A couple of weeks ago I attended a presentation given by Lisa Stowers from Scripps, entitled “Decision-making in the nose: a molecular rationale for the unpredictable nature of female behavior”. The catchy title did its job, so I was there, learning that reaction of female mice on male pheromones depends on (suprise-surprise!) phase of their estrous cycle. The neurobiology behind it is quite amazing, definitely worth reading about. However, my interest was triggered by one question asked after the presentation.
Kawamura et al. (Baran lab, Nature)
A paper with a very straightforward title, “Nineteen-step total synthesis of (+)-phorbol” (neither “concise”, nor “efficient”, “elegant” nor any other vague adjective) was published by Baran lab.
The step that impressed me the most was oxidation of compound 7. Chemo-, regio-, and stereoselectivity of this reaction was “easily predictable based on 100 years of C–H oxidation literature”, according to follow-up blog post, but I wonder how many chemists in the world would bet for this reaction to work so cleanly. Before reading the publication, of course.
Koh et al. (Hoveyda lab, Nature)
Expanding horizons of the metathesis reaction, Hoveyda lab teamed up with Schrock and developed a new catalyst and synthetic methodology for terminal Z-haloalkenes.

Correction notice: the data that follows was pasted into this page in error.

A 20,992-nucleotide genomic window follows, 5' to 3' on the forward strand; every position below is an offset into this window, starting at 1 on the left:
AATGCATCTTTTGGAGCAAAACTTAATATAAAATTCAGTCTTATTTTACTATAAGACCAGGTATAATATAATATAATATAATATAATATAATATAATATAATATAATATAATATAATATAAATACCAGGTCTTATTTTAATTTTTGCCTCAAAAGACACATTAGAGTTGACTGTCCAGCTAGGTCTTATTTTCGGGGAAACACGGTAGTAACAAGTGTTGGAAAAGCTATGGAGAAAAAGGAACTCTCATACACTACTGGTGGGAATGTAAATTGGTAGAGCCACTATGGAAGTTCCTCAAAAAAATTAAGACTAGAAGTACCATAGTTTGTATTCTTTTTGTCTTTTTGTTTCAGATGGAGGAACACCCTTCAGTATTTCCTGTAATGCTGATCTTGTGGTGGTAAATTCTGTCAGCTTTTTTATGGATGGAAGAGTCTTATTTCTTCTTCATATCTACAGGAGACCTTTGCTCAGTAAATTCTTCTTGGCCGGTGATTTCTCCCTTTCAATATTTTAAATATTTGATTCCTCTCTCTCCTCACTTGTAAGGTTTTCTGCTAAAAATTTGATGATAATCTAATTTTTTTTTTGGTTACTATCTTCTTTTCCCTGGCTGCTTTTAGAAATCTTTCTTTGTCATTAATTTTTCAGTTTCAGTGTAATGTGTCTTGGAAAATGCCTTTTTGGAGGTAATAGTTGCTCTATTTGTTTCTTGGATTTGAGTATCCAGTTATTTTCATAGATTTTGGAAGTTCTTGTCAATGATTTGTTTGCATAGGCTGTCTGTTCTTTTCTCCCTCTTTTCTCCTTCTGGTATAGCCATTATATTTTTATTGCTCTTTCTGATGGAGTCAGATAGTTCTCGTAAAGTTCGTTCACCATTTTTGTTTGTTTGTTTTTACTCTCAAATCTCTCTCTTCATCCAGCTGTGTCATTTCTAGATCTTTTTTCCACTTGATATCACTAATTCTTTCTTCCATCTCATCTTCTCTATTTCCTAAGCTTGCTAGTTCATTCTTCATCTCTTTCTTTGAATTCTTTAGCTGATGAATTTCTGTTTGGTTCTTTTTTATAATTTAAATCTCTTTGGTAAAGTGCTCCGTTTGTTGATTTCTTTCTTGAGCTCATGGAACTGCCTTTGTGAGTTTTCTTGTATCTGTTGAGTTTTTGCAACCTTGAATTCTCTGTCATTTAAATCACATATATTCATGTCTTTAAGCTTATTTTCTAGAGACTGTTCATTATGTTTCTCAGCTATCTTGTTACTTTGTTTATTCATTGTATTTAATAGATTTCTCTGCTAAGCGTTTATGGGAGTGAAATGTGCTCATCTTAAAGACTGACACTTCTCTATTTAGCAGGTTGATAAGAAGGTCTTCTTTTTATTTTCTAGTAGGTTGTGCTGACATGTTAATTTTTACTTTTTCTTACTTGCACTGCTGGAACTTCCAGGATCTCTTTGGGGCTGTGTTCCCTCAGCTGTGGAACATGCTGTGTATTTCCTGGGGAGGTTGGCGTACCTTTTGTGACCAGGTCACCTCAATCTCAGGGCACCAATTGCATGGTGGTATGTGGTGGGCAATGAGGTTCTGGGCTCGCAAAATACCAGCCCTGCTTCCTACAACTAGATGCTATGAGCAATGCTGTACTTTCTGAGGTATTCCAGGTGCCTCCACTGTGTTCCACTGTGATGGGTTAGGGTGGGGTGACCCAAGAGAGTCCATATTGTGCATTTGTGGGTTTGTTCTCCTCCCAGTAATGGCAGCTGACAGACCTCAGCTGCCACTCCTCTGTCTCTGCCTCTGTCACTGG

Battilocchio, Feist et al (Nat Chem)
Remember Morken reaction? I was daydreaming about streamlining it into bond-by-bond stitching of complex compounds. Turns out that Steven Ley was looking in the same direction, although through slightly different chemistry.
Yang et al. (Org Lett)
A nice example of ‘molecular gymnastics’ (proposed mechanism is quite a funny thing). Heads up from amphoteros blog.
Potter et al (JOC)
Safety first! Opt for hydrosulfate salt next time you prepare a diazotransfer reagent. I didn’t have problems with hydrochloride before, but will better give a try to hydrosulfate.
Adamo et al (Science)
…but hurry up with your diazotransfer, otherwise machines will soon do it for you! A fridge-sized synthesizer of known pharmaceuticals was constructed by chemists and engineers in MIT. Check out more detailed (and realistic) coverage by Derek Lowe.